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Despite his communication challenges, Phil has always been independent. He got his GED years ago. He has his own apartment, a job, and a car (not at the moment, though; he and Patrick are working on that) He belongs to a couple of bowling leagues. He loves roller coasters, the more daredevil the better. He could do without surfing; when I ask him why he won't consider taking it up, he holds up a finger and says solemnly, "Sharks." Patrick brings him to his family Thanksgiving dinner in Van Nuys, another tradition that's been going on 15 years or so. Phil loves parties and celebrations of all kinds. He never misses one at Emerson, Patrick says -- retirement, graduation, birthdays. On one such occasion he volunteered to bring pizza. When Patrick went to pick him up, Phil loaded up his car with no fewer than 50 pizzas -- on the way to Emerson, Patrick recalls, "my windows were all steamed up -- I could barely see!" Each year in November the school gives Phil his own birthday fete. Phil also loves to sing. He's been in the choir at more than one church in town, including Brookins A.M.E. And he knows the lyrics to most songs in the Motown catalogue.

Yet there is much about Phil that Patrick doesn't know, things that Phil can't or won't talk about. He has family, but it's unclear how involved they are in his life. At least one time Phil stopped coming to Emerson -- an unusual development -- and when he reappeared, his eyes were bloody and he didn't say what had kept him away. Patrick worries about Phil navigating the world outside what he affectionately calls "Club Emerson," a world that almost certainly will misunderstand him, literally and in other ways. He worries, for example, about police encounters. About Phil being misunderstood in ways that could be dangerous, or even fatal.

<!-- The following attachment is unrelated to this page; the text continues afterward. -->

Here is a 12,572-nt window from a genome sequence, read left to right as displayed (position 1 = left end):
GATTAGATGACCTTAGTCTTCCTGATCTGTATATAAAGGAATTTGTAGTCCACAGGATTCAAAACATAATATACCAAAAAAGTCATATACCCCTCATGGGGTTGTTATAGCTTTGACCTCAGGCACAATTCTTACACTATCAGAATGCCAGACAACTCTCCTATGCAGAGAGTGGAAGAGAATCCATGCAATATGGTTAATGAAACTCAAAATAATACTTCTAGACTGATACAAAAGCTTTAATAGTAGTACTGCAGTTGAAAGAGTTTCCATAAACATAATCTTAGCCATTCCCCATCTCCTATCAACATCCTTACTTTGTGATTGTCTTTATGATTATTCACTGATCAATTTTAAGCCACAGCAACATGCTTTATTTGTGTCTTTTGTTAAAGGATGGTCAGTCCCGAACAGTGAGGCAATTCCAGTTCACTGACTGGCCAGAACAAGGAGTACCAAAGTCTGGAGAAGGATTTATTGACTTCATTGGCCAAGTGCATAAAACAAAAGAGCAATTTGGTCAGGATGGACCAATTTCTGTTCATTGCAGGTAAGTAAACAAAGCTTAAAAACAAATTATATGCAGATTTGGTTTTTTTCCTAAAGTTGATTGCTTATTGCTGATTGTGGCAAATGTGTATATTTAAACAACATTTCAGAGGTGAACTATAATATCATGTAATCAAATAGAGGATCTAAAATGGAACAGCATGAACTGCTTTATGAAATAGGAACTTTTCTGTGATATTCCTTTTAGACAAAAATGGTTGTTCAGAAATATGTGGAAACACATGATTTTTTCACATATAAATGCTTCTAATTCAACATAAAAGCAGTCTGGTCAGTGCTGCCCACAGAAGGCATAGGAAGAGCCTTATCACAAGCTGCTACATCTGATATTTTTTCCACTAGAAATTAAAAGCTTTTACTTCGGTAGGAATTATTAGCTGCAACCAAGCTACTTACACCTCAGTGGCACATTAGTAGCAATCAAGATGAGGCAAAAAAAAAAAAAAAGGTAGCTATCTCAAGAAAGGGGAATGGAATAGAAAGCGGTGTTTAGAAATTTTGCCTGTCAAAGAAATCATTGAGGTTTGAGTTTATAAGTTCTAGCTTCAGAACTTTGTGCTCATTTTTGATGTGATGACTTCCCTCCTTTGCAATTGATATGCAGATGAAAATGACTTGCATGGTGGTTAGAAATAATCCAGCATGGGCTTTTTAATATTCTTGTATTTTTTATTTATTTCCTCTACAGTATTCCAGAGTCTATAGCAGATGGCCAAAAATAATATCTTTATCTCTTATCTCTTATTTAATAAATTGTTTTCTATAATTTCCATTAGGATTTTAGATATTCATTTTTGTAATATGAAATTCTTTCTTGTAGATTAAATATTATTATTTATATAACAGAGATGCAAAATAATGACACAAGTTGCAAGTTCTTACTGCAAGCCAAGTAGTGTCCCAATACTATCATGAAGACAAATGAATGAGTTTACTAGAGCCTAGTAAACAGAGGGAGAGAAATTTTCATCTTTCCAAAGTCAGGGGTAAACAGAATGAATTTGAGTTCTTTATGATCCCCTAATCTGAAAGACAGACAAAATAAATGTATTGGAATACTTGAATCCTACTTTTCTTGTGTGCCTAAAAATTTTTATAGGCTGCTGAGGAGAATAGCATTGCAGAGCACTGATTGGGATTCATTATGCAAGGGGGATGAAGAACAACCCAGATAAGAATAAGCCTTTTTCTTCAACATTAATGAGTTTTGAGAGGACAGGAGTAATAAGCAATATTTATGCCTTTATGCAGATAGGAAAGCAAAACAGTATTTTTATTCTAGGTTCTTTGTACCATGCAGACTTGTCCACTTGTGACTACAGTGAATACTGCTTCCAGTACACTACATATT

But Phil has come this far just fine. His main concern these days is finding another part-time job to supplement his Ralphs gig, which after 26 years still only pays minimum wage. Over the years, the economy has gotten more unforgiving and he needs more just to afford rent and the basics. We can all relate to that. Phil is hoping to get a dish-washing job; Patrick and a fellow Emerson teacher have been working hard to get it for him. No luck so far. But Phil is assuming that luck will change. So is Patrick. Despite their difference in temperaments, another thing they seem to have in common is a rock-ribbed optimism. "He just brightens your day because he never gets down," Patrick says of Phil.

One thing that brightened Patrick's day recently -- dazzled is more like it -- was something that happened as he was walking down Wilshire in Santa Monica. He spied a small piece of paper on the sidewalk and, half-hoping it was an unclaimed lottery ticket, stopped to pick it up. It wasn't a ticket; just a slip of white paper with three words written on it in bold black ink: Watch Phil Sparks.

Not that Patrick needed to be told that, but he kept that paper. It was a sign. Of what, he's not exactly sure. Phil didn't seem surprised at all.